Published: October 9, 2018 | Blog Post

Part of the process new clients go through at BTC Trading is developing a personalized investment plan, which generally includes a breakdown by asset class and sector. Novice investors often ask what the difference is between a sector and an industry. This is a simple yet important concept to understand to effectively participate in the investment decision making process.

Stock markets and economies in general are broken down into eleven major categories that are called sectors. A sector is an area of the stock market or the economy with companies engaged in similar types of businesses. Dividing markets and economies into sectors allows for better analysis of what is happening in the stock markets and general economy. Sectors are then broken down into industries. Industries are sub-sectors engaged in even more closely aligned products and services. Businesses within the same industry are likely to be in competition with one another.

The research analysts at BTC Trading, like most brokerage firms, will generally specialize in one or two sectors of the market. From there, they will select individual recommendations from the industries within their chosen sectors. There is a lot to understand about an industry in general in order to properly analyze individual companies, and this is standard practice within the investment community.

The Global Industry Classification Standard was developed by the S&P and the MSCI to standardize coding throughout the financial industry. This is important for trading and market statistics publication as well as analysis. BTC Trading recommends that portfolios should be diversified among as many sectors as possible, which is why it’s important for investors to understand the difference between sectors and industries, which are simply sub-sectors. Markets are broken down into 11 broad sectors:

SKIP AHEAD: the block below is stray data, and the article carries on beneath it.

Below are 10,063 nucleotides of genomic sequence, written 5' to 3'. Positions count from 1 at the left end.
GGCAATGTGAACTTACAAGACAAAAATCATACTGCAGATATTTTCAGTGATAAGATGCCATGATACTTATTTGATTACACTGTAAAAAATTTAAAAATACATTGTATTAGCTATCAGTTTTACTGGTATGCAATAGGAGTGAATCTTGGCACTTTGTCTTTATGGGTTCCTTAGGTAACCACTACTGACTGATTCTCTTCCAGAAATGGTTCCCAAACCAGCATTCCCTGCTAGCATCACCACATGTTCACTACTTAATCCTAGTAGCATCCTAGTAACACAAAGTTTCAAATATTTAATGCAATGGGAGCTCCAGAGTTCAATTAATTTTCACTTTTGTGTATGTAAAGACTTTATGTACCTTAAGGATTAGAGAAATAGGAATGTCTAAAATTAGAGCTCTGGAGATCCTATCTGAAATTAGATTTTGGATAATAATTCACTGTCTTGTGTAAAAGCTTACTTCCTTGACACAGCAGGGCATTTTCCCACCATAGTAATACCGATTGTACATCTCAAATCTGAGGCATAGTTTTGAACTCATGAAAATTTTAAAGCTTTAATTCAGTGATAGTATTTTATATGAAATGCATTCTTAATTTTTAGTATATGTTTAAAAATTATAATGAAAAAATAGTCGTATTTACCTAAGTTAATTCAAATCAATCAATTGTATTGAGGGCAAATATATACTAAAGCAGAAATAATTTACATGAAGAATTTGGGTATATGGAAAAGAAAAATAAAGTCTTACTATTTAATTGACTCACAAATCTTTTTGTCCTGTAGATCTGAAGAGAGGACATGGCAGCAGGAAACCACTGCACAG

• Consumer Discretionary
• Consumer Staples
• Energy
• Financials
• Health Care
• Industrials
• Information Technology
• Materials
• Real Estate
• Telecommunication Services
• Utilities

Examining sectors and industries helps one understand how businesses interact with each other, and how something impacting one area can affect another area, which is a good way to look for opportunities. Let’s say for example that the price of oil is dropping. Oil stocks are in the Energy sector, so this may not be bullish for oil stocks. But if the price of oil is lower, this would be good in general for transportation stocks and so one might take a closer look at related companies. The transportation industry falls within the Industrial Sector. Given the assumption about oil prices, a comparison among industries may yield an investment opportunity with more upside. It always pays to look at the bigger picture.

For illustration purposes, the S&P Industrials sector is further broken down into 12 Industries (with examples), listed in descending order of size. These are not to be taken as recommendations:

1. Aerospace and Defense – Boeing (NYSE: BA)
2. Industrial Conglomerates – General Electric (NYSE: GE)
3. Machinery- Caterpillar (NYSE: CAT)
4. Road and Rail – Union Pacific Corporation (NYSE: UNP)
5. Air Freight and Logistics – Fedex Corporation (NYSE: FDX)
6. Airlines – American Airlines Group (NYSE: AAL)
7. Electrical Equipment – Emerson Electric Company (NYSE: EMR)
8. Commercial Services and Supplies – Cintas Corporation (NASDAQ: CTAS)
9. Professional Services –Equifax Inc. (NYSE: EFX)
10. Trading Companies and Distributors– W.W. Grainger, Inc. (NYSE: GWW)
11. Construction and Engineering – Jacobs Engineering Group, Inc. (NYSE: JEC)
12. Building Products – Masco Corporation (NYSE: MAS)

Different sectors of the market perform differently over time. Some sectors perform better over the long term, some perform better during periods of growth and some in periods of recession. For example, consumer discretionary sector stocks tend to perform better during a bull market. People feel more confident and they spend more money. Conversely, Consumer Staples stocks do better in a bear market. So go long Tiffany & Co. at the beginning of the Bull Run, and buy BUD when the bear starts to growl.

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